Monday, February 22, 2010

Taxes can promote sustainability

The majority of U.S. citizens favor low taxes because they want to decide how to spend their money rather than letting the U.S. government decide. However, most Americans don't realize that taxes are useful not just for raising revenue but also for discouraging undesirable choices.  For example, gas taxes discourage gas consumption, which reduces our payments to countries that sponsor terrorism, reduces pollution and emission of GHG, and increases national security by preparing America for future gas shortages. If the proceeds from these taxes are used to remedy other chronic societal problems, and in doing so increase the quality of life of all Americans, we get a win-win situation. For example, the three E's of sustainability are environment, economy, and equity. Raising gas taxes is an investment in the environment, and it improves the economic situation of the federal government, making it more sustainable. If the revenue is used to provide health insurance and education to poor children, we've made a wise investment in human capital and increased equity, making our society more sustainable. Many people would rather not have to pay the gas tax, and use the money they save to buy stuff like HDTV's.  But that use of money is not in the best interests of society, or even of those individuals.  I believe that the benefits of having a healthy, educated citizenry far outweigh the benefits of having more unnecessary stuff. Would you give up the chance to upgrade to an HDTV if it meant you might live longer (due to reduced pollution)? That you would pay less for your healthcare because hospitals would not have to charge the insured to cover the uninsured? That as an employer you could more easily find well-educated workers, which would improve your bottom line? That all Americans would benefit because a better educated citizenry would make our country more competitive in the global marketplace and our workers more valuable in the global workforce? And since we are now competing globally, a better educated, healthier workforce would make all U.S. companies more competitive and richer, which would make their employees richer, which would increase the amount of tax revenues flowing to the government, which might result in future tax reductions.  Thus our choice to raise gax taxes and invest the money in people rather than stuff improves environment, economy, and equity, making the whole country more sustainable.  Yes, not all taxes reap so many benefits, but we have to acknowledge that they have the potential to, and therefore be willing to pay them, recognizing that they are simply another form of investment.  Wouldn't you rather invest in people rather than stuff?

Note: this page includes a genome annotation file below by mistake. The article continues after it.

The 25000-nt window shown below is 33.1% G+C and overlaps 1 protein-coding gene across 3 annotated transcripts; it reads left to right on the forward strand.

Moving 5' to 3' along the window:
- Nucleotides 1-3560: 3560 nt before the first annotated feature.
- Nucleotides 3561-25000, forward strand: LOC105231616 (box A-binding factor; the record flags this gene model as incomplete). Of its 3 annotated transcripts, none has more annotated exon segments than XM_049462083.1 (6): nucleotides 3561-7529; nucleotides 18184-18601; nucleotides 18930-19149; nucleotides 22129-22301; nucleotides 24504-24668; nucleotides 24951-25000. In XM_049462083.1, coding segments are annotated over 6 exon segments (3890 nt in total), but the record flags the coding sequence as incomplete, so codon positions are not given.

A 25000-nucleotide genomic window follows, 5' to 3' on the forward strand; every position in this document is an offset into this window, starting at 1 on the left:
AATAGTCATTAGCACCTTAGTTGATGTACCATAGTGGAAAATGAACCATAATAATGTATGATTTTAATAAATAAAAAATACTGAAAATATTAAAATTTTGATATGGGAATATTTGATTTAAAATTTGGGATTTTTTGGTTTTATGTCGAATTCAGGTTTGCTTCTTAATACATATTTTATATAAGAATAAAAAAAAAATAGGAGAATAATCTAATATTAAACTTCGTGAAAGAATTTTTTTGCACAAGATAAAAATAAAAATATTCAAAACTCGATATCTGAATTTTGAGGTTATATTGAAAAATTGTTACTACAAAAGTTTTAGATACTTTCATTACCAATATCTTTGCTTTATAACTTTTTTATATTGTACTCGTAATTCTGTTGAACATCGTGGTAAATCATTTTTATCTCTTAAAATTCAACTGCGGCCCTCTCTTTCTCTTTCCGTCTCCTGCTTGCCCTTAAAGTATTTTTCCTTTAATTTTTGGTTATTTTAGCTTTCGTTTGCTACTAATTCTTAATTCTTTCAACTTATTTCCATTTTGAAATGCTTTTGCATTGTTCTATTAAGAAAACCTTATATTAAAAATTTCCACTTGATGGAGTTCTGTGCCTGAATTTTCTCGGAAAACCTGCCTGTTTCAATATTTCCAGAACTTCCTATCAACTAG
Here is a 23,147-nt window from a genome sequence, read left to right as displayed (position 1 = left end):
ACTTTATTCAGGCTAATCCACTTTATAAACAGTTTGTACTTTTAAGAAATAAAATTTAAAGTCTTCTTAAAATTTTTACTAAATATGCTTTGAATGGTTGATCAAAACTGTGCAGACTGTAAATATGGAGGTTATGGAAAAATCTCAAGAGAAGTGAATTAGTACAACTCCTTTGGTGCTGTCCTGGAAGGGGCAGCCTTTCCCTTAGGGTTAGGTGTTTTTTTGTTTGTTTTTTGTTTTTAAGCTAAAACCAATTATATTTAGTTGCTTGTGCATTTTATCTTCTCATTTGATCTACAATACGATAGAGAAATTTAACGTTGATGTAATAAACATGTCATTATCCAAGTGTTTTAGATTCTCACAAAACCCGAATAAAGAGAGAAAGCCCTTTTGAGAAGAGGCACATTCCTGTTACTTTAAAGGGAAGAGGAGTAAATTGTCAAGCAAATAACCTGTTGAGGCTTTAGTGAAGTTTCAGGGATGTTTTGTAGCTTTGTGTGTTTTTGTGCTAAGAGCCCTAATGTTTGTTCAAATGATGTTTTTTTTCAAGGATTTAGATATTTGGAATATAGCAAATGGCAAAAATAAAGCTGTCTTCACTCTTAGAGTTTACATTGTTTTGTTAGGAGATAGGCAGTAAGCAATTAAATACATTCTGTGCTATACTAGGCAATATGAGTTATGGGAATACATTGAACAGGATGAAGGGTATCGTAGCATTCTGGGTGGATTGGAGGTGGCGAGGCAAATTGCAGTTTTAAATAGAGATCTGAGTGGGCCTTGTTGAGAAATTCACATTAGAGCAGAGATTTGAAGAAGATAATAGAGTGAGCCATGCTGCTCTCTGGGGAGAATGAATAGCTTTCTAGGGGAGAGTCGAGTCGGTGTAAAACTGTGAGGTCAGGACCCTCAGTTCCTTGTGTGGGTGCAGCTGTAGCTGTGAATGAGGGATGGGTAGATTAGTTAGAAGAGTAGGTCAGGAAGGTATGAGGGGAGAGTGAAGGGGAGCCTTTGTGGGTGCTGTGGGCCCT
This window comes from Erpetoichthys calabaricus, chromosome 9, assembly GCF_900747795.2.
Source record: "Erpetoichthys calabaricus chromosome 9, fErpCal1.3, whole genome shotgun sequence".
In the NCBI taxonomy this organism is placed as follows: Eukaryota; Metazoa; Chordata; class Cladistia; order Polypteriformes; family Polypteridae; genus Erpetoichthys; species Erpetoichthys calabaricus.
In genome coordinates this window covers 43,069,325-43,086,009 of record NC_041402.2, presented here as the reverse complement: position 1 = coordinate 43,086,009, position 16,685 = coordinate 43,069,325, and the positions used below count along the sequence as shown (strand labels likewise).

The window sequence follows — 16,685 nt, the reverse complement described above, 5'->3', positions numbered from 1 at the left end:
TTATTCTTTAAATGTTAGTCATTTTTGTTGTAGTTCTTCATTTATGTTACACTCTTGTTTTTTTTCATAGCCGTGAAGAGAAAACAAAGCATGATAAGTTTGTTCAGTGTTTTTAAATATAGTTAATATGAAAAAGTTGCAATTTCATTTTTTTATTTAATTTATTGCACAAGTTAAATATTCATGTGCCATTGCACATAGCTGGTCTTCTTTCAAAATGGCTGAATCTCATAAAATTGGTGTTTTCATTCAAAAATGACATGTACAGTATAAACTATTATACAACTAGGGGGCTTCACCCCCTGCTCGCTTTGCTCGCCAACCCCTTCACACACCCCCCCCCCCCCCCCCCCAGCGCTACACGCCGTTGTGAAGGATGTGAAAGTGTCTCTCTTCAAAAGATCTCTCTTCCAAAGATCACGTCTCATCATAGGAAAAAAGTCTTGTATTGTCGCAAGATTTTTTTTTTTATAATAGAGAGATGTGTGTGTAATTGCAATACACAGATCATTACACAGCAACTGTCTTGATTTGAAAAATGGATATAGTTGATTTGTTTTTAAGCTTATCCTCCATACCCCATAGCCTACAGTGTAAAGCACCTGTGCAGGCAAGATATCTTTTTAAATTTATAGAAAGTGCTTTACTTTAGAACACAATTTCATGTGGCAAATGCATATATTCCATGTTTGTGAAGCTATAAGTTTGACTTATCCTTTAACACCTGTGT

Wednesday, February 17, 2010

The Failure of the U.S. Government to Address Sustainability

The U.S. Government will fail to adequately address sustainability issues, and American citizens will have to abandon the top-down approach and rely on a bottom-up approach to solving these problems that affect our national security. I say this because Congress and the public have become so polarized along ideological lines that compromise and political progress have become impossible. As a result, moderate members of Congress are choosing to leave rather than run for reelection. On February 16, 2010 when moderate Evan Bayh (D-Ind.) announced that he would not seek reelection after two terms, he stated that "there is too much narrow ideology and not enough practical problem-solving" on Capitol Hill (Kellman and Jackson, AP, 2/17/2010). Nowhere was this more apparent than when the Senate in January rejected a bipartisan deficit commission that could have forced Congress to make painful budget decisions. Members of Congress are unable to agree to reduce capital outflows, but they refuse to increase capital inflows by raising taxes because that is politically unpopular. Most telling was the fact that some Republicans who originally supported the commission changed their votes after President Obama endorsed it. Clearly these members of Congress were acting in the interests of their political party rather than of the country they serve.

By rejecting the establishment of a commission that could have taken the heat for such unpopular decisions, Congress essentially sealed the economic fate of the federal government. This plot shows the federal deficit over time. The total area under the annual deficit bars is a measure of the total deficit, i.e., the economic overshoot = outflows - inflows, which is also shown by the cumulative deficit line that is now approaching $6 trillion. The federal budget is seriously out of balance, but even worse, in most cases these deficits were planned. Unbalanced proposed budgets are passed every year now.